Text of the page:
Step 2: Integrate Existing Resources Leverage installed audio and video equipment Video cameras and mics have been installed in new classroom buildings for over 10 years. It was used originally for video & audio tape recording and/or conferencing. Adapting for capture didn’t require much time or money in those rooms.
Identified several vendors who met basic criteria and scheduled conference calls, demonstrations, etc. Invited three vendors to record sessions at annual Innovations in Teaching & Learning Conference Gathered feedback from attendees Recruited small group of students to view the recordings and provide feedback. Identified Panopto as best match for our needs Step 3: Evaluate Solutions
Used a hosted option for the pilot. Spent summer and fall 09 equipping as many rooms as possible with cameras, mics, mixers, and capture cards. By spring 2010: 140 rooms with installed microphone systems 74 rooms with installed cameras Notified faculty about the upcoming pilot. Finalized all the technical details and began to recruit participants with assistance from Center for Teaching Excellence. Step 4: Conduct a Pilot Test
Participants applied. Set up accounts on the hosted server Started training faculty and local support. Implementation scheduled for spring 2010. “Snowmageddon” arrived. 3’ blizzard first week of February Followed by 3 more blizzards ending mid-March Followed by Spring Break A few faculty participated for 3-4 weeks before semester ended.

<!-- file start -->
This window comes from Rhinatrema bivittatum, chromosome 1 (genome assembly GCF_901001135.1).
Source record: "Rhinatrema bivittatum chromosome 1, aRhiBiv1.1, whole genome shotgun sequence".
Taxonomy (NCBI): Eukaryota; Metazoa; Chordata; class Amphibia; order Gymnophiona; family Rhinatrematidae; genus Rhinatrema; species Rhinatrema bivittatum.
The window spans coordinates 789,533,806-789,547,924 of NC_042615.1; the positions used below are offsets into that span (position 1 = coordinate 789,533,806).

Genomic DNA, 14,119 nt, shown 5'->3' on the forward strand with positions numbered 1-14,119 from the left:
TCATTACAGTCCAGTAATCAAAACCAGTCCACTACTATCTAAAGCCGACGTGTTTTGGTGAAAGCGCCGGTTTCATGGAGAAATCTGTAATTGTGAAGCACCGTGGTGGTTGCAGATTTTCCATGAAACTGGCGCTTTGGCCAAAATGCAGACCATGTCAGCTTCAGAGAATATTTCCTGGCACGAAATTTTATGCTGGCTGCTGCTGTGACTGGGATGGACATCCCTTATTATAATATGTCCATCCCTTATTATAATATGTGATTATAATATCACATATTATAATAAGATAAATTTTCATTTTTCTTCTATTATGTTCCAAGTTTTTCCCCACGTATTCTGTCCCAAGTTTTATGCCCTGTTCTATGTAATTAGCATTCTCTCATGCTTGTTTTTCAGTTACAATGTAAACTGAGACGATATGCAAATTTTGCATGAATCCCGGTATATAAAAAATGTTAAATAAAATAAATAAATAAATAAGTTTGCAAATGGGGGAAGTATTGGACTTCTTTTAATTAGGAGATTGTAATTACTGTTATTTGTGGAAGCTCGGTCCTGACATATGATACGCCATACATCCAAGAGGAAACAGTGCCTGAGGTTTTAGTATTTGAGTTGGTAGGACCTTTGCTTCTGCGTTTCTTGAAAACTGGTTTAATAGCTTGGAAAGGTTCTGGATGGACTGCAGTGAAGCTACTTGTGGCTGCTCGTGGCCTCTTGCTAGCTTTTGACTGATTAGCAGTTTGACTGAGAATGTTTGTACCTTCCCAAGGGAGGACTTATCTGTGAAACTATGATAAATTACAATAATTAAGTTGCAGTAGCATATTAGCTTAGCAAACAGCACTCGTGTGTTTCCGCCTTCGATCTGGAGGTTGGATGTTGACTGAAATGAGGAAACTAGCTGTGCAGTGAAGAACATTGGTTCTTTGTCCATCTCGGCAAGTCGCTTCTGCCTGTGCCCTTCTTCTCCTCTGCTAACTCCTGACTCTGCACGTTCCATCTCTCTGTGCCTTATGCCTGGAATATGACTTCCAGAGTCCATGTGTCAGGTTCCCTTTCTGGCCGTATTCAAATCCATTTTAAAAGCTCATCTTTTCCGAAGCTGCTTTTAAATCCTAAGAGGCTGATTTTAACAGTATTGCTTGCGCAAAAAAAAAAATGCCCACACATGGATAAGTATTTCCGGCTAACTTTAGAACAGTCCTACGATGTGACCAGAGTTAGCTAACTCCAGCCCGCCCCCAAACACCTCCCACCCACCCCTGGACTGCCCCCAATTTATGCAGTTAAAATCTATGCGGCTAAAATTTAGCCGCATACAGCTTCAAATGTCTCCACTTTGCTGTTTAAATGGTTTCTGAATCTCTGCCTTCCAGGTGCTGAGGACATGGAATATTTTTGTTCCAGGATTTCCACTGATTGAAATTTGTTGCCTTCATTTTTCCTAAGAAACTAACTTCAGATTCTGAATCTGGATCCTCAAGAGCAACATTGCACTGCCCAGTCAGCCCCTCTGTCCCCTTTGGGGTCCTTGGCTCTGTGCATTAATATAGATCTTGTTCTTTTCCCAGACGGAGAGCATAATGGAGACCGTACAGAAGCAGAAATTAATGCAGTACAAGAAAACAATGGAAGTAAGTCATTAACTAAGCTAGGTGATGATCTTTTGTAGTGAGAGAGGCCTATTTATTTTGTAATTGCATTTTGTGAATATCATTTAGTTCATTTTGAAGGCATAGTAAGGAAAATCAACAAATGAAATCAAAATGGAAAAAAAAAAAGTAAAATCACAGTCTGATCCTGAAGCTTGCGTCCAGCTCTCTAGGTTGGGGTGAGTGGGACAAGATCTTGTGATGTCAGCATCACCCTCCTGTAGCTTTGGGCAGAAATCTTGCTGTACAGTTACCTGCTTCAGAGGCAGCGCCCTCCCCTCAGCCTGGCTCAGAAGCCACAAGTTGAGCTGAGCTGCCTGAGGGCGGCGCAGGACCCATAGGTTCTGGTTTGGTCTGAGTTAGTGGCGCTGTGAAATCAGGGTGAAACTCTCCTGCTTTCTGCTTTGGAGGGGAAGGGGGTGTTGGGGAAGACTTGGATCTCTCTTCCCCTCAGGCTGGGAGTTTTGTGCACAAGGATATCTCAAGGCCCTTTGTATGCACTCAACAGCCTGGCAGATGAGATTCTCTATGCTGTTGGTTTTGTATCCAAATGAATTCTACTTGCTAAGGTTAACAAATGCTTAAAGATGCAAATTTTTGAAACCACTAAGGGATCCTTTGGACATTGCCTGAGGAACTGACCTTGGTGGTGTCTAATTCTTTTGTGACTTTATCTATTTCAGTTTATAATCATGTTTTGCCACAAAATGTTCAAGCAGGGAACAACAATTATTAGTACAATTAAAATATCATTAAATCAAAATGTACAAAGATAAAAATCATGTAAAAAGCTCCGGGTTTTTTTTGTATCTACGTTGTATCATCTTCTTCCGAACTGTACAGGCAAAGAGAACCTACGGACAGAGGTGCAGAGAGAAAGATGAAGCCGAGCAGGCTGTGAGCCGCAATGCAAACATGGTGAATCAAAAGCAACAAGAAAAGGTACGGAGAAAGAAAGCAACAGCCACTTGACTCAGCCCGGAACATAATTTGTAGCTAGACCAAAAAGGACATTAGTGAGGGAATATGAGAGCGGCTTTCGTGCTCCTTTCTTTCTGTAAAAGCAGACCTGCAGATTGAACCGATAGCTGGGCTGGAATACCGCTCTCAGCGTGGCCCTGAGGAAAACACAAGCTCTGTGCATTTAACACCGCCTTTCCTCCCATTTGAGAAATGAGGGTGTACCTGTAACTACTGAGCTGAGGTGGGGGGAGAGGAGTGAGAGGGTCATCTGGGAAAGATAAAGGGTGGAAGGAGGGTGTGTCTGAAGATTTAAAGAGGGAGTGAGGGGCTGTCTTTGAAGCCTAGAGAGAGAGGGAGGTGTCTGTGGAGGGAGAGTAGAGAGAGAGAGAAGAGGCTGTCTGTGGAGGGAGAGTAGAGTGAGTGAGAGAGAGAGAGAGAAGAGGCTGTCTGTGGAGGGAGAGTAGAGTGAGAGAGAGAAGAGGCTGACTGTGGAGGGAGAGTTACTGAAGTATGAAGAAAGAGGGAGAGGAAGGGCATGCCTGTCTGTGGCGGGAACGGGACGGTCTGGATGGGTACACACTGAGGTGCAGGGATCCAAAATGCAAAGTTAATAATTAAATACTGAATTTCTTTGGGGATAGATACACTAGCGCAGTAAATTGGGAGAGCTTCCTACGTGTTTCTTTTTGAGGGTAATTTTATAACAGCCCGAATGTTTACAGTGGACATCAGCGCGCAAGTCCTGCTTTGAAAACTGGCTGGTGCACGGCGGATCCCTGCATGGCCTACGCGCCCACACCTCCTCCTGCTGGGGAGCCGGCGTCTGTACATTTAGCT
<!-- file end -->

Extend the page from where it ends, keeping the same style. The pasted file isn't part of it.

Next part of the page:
Step 5: Conduct another Pilot Test Survey of Spring 2010 users Faculty and students liked the capture solution. Needed feedback from more users before wider implementation. Summer 2010 Equipped more rooms. Recruited and trained more faculty. Fall 2010 Conducted the second pilot. Collected data from faculty and students. Evaluated hosted vs. local server.
Step 6: Move to Full Implementation Spring 2011 Transitioned from hosted to local server Installed the BlackBoard building block Easier integration for faculty and students Authenticated environment Fall 2012 204 (80%) of tech classrooms have installed microphone systems 171 (66%) of tech classrooms have installed cameras Usage is growing steadily
Lessons Learned The hosted option was good for the pilot. We could implement quickly. We avoided lengthy process of buying and setting up a server. Allow for unforeseen circumstances. Plan for capture to be used for non-class purposes. Department and administrative meetings Campus events Non-credit instructional videos Availability of cameras & mics spurred other video uses beyond capture ( web conferencing, streaming, etc.).
Lessons Learned Storage space is growing steadily
Lessons Learned Need to manage server storage Policies and procedures for retention Contact users at end of semester 3 options – remove, keep, archive Benchmarks for when to add storage Options for handling heavy users Charge for storage above a certain level Have them set up their own server
Questions & Answers Dr. Sue Clabaugh Asst. Director, Learning Technologies & Environments Division of Information Technology 4453 CSS Building University of Maryland College Park, MD 20742 email@example.com